The court further stated in a series of pronouncements during the recent years that right to health has been carried from the provision of part IV of the Constitution[20] and this cast a duty on the State to raise the level of nutrition and the standard of living and to improve public health.  These directive principles are only directive to the State. These are non- justifiable. No person can make claim for non- fulfillment of these directives. But at the sometime if any of the fundamental rights is not fulfilled, then a person can claim those rights as a matter of right and State can be made liable for non-fulfillment of these rights. The effective enforcement of right to health through writ jurisdiction is not at all accessible to common man because of expensive cost of litigation. At the same time it could not be implemented through the court as   merely a Directive Principle of State Policy.

The observation in Paramand Kattara[21] created a new right- the right to get medical aid and it has become an integral part of the right to life guaranteed under Art; 21 of the Constitution. The Supreme court in Consumer Education and Research Centre v. Union of India[22]has reiterated this stand. In this case the issue was regarding health problem and the right of labourers to get adequate medical aid. While answering this question, the court said “the facilities and opportunities that are enjoined in Art 38 should be provided to protect the health of the workmen. It was held that the right to health and medical aid is a fundamental right under Art: 21    read with Art. 39 (c),41 and 43 of Constitution. It was also necessary to make the life of the workmen meaningful   with dignity.

Right to life, which includes protection health and quality medical aid, is a minimum requirement to enable a person to live with human dignity.[23]Every citizen of this welfare State looks towards the State to perform this obligation effectively in a number of ways, including by way of allocation of sufficient funds. State should or intentional negligence from the part of hospital authorities, doctors and accessory staff. These evolve the necessary legal machinery for handling the issue relating to the matter of negligence in turn will not only secure the rights of its citizen to their satisfaction but will benefit the State in achieving its social, political and economic goals. In addition to the Constitutional developments the international conventions and other obligations have a direct impact on the Indian health conditions, in view of India’s commitments to abide by and implement the Treaty obligations and the ratifications made by it under Article 51 of the Constitution. Apart from the constitutional evolution of right to quality health care this jurisprudence has also evolved through Human Rights documents.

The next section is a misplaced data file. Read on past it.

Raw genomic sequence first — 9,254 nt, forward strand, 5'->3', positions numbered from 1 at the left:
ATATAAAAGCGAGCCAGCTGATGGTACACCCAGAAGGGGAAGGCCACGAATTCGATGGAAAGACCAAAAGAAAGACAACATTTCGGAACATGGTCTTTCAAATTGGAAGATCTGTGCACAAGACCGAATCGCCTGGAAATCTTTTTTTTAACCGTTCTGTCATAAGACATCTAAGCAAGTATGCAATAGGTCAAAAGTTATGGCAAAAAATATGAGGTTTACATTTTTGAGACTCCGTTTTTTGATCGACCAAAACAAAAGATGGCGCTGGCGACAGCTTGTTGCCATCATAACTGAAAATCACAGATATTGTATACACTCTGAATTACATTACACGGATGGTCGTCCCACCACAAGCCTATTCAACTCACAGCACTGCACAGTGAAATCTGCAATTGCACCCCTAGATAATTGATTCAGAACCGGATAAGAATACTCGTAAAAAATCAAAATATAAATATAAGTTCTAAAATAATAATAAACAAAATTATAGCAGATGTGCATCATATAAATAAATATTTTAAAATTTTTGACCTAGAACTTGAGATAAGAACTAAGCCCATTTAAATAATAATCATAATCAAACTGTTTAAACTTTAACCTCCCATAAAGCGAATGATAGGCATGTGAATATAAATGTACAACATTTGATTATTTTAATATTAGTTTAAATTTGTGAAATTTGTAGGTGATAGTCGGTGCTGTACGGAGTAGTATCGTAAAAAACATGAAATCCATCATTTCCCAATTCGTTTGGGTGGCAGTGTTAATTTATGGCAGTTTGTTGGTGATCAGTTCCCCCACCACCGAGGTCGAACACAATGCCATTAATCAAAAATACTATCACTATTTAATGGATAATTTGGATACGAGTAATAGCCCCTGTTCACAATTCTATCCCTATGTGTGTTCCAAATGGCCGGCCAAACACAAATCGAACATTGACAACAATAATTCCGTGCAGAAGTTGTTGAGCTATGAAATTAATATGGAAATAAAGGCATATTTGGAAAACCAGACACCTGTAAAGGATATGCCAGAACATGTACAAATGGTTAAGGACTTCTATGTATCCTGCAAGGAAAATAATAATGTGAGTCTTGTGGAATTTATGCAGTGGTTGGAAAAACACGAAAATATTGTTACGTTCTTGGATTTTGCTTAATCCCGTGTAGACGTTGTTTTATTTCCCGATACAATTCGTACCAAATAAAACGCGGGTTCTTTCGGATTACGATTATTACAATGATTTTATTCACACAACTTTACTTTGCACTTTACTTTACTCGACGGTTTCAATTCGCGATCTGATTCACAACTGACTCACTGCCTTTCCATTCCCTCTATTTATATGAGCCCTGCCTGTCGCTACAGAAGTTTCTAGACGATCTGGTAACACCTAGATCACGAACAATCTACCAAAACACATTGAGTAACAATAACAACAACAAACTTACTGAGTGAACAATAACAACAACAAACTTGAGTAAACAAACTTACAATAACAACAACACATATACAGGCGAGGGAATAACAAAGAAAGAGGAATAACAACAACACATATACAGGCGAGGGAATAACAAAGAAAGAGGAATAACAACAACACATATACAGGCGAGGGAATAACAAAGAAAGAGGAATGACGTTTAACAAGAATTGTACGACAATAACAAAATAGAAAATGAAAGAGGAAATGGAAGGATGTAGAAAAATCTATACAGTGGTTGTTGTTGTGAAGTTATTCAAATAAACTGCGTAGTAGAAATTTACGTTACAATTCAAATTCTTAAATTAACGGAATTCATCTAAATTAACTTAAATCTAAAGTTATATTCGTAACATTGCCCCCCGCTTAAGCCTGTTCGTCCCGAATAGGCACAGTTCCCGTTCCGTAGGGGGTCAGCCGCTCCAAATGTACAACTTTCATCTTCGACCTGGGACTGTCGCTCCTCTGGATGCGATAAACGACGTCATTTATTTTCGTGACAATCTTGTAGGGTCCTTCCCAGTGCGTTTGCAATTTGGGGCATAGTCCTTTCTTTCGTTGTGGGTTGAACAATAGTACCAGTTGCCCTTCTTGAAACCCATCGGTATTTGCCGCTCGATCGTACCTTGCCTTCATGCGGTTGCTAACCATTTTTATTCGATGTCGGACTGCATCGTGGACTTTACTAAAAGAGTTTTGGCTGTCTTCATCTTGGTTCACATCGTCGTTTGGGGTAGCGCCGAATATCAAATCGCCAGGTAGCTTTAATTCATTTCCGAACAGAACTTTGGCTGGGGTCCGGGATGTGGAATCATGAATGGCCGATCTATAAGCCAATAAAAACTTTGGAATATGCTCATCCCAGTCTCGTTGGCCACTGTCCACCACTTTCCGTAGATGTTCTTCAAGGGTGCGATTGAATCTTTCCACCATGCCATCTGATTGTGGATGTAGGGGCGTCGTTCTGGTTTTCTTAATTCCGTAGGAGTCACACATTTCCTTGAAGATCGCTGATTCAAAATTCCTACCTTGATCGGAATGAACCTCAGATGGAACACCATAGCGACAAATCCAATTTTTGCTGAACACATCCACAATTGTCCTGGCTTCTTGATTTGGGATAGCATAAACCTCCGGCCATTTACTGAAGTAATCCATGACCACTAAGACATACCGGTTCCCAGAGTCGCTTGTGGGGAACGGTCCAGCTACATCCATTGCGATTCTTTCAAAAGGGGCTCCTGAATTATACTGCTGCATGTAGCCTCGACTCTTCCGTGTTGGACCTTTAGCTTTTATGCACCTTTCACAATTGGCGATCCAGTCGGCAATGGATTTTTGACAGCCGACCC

The right to medical care is an age-old phenomenon. Adoption of the Human Rights paradigm has the potential to revolutionize the health field. It is inconceivable to separate health and human right and they need to be integrated into all   aspects of health care. Human Rights violation has a negative impact on health. Indian conceptualization of human right can best be exemplified in the vedic prayer “Sarve Sukhinath sarve-santhi Niramayah” may everybody in this universe be happy and healthy. [24] This principle highlights the global and multidimensional nature of our commitment to the protection and preservation of human rights. The most important right relating   to the body of human person is the right to health and this found place in the realm of human rights even from earlier days.  There are several international documents which discusses these principles- which we will look into in the next segment

  1. International Efforts for Health care protection

The right to medical care, as an international human right, is founded on the edifice of the prescription of the United Nation Charter,[25].the International Bill of Rights, [26] the convention on Elimination of All Forms of Discrimination against Women 1979, the United Nations Convention on the rights of Child,1989 etc. Therefore, the members of the international community are expected to build their health care strategies on this edifice.[27] These international documents provided ample recognition for right to medical care and quality treatment.

  1. The Scheme of United Nations Charter